David Alain Wohl, M.D.
David Alain Wohl, M.D., is a professor of medicine in the Division of Infectious Diseases at the University of North Carolina (UNC). He is site leader of the UNC AIDS Clinical Trials Unit at Chapel Hill, director of the North Carolina AIDS Education and Training Center (AETC), and co-director of HIV services for the North Carolina state prison system. In 2014, he became co-director of the UNC-Duke Clinical RM Ebola Response Consortium.
Dr. Wohl's research aims to optimize the treatment of HIV, including identifying the most effective therapeutic approaches and minimizing the adverse effects of therapy. He is also active in investigations focused on populations vulnerable to HIV, such as the incarcerated. He is active within the U.S. AIDS Clinical Trials Group and HIV Prevention Trials Network and served two terms as a member of the U.S. Department of Health and Human Services Antiretroviral Guidelines Panel.
As part of the response to the 2013-2016 Ebola outbreak in West Africa, Dr. Wohl led UNC clinical research efforts to test interventions for Ebola Virus Disease in Liberia and now directs a clinical cohort of Ebola survivors.
In addition to his research and administrative activities, Dr. Wohl maintains a large HIV continuity clinic at UNC.
Dr. Wohl has attended advisory boards for Abbott Laboratories, Tibotec, Janssen Pharmaceuticals, ViiV Healthcare, and Gilead Sciences. In addition, his university has received support for his research from Gilead Sciences and ViiV Healthcare. These disclosures were last updated on November 17, 2017.
Latest by David Alain Wohl, M.D.
Will a given development in HIV make a difference in the clinic? Will it change practice? Is this something I should know if I take care of people living with HIV? The answer to each of these must be yes for the story to make the list.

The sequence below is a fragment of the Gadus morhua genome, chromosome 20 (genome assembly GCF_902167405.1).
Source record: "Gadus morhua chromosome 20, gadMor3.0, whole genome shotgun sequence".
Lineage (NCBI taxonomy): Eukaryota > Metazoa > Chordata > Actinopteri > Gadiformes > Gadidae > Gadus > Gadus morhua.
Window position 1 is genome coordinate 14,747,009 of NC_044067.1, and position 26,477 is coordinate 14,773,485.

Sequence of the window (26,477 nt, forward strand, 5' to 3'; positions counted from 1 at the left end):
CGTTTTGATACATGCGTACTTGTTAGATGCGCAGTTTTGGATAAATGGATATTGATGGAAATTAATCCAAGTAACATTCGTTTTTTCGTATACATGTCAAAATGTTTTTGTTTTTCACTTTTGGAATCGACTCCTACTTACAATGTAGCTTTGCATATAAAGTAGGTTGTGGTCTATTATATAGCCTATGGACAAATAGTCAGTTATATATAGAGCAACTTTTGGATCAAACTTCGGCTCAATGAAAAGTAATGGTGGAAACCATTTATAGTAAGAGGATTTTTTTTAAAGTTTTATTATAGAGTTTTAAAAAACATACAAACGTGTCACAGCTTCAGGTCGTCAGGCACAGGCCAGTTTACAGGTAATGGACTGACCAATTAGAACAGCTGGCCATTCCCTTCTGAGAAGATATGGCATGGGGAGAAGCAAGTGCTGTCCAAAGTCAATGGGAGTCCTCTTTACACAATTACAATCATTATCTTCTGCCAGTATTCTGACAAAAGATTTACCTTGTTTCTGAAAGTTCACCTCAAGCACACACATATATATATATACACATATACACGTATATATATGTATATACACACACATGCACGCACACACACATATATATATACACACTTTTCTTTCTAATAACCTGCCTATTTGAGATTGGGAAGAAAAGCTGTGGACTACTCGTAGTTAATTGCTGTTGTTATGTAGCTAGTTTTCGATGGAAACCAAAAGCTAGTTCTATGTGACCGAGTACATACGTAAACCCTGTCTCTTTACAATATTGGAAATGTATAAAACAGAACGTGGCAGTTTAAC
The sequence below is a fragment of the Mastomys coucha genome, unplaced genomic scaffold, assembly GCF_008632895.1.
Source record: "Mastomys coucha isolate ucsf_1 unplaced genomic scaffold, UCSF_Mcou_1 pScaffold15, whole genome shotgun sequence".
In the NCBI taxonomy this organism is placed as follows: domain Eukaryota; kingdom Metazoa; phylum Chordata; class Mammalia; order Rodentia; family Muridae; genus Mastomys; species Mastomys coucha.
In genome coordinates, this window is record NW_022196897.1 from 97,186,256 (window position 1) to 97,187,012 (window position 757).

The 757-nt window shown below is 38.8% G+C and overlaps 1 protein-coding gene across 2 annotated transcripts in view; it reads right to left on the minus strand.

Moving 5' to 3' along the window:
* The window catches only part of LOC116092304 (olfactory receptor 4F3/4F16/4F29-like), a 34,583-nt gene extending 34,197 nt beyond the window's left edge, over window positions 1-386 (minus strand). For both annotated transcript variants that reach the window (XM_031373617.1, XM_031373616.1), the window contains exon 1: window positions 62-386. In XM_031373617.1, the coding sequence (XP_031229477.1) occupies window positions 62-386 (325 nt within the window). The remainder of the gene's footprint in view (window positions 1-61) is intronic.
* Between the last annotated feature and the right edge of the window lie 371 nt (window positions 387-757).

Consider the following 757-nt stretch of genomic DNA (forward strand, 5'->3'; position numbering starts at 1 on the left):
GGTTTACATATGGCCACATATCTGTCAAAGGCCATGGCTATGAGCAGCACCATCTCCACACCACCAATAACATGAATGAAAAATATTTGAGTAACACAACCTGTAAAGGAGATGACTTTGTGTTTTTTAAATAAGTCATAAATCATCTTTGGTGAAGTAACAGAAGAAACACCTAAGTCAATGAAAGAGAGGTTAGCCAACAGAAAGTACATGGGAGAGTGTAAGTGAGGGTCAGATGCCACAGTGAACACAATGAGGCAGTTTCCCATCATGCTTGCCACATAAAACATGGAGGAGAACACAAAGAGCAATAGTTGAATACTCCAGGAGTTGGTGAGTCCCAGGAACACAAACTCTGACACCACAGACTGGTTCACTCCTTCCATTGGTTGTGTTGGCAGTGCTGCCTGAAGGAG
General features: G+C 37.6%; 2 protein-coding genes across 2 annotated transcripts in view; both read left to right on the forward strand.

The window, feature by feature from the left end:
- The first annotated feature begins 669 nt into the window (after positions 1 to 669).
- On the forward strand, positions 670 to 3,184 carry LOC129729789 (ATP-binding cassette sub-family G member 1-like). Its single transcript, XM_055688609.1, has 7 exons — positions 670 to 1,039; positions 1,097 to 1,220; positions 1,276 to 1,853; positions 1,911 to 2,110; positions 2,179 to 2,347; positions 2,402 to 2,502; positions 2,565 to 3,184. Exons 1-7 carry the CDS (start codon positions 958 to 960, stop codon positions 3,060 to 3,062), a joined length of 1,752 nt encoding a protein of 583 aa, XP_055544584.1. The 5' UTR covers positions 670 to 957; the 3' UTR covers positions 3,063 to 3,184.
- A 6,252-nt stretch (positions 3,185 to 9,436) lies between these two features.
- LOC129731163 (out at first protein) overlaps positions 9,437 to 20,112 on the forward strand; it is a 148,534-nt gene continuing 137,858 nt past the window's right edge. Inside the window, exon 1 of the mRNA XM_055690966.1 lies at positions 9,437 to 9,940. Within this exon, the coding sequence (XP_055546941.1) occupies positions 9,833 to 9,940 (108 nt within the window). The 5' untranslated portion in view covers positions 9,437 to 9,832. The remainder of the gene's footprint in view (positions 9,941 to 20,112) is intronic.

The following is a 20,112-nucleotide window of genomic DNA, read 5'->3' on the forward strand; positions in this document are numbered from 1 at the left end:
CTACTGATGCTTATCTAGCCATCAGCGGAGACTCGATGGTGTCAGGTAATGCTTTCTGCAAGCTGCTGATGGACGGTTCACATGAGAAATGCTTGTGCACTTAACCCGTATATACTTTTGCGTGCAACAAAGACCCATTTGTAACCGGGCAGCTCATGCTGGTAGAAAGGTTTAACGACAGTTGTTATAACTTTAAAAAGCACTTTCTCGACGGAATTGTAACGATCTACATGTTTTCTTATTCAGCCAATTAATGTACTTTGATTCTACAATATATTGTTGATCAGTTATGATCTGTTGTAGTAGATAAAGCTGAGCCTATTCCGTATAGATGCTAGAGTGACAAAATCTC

In a busy year buzzing with the flight of potentially revolutionary new HIV medications, evidence of large weight increases accompanying dolutegravir and bictegravir has been a bombshell.
Whether lamivudine/dolutegravir is sufficient to achieve and maintain viral suppression was last year's question. As we move to 2020, a new question could be asked: Are three-drug regimens still necessary?
Given similar efficacy and the renal and bone benefits, TAF/FTC should be favored over TDF/FTC. But as David Wohl, M.D., explains, the reality isn't so simple.
A lot of pregnancies in Botswana were anxiously followed after results from the Tsepamo study were revealed in late 2018. Updated data provide a medium-sized sigh of relief.
The likely launch of injectable cabotegravir/rilpivirine in early 2020 will be interesting, writes David Wohl, M.D. One big question: How smoothly will the rollout go?
This is clearly an antiretroviral not built for daily administration. But then what is it destined for?
The findings will help providers manage patients who have known or potential resistance to NRTIs, but who we want to place on a simplified antiretroviral regimen.
An international team of experts conducted a thoughtful review of existing research regarding the use of doxycycline for STI prevention. Do the risks of its use outweigh the benefits?
Sobering data make clear that in HIV clinics, depression screening is as important as STI screening.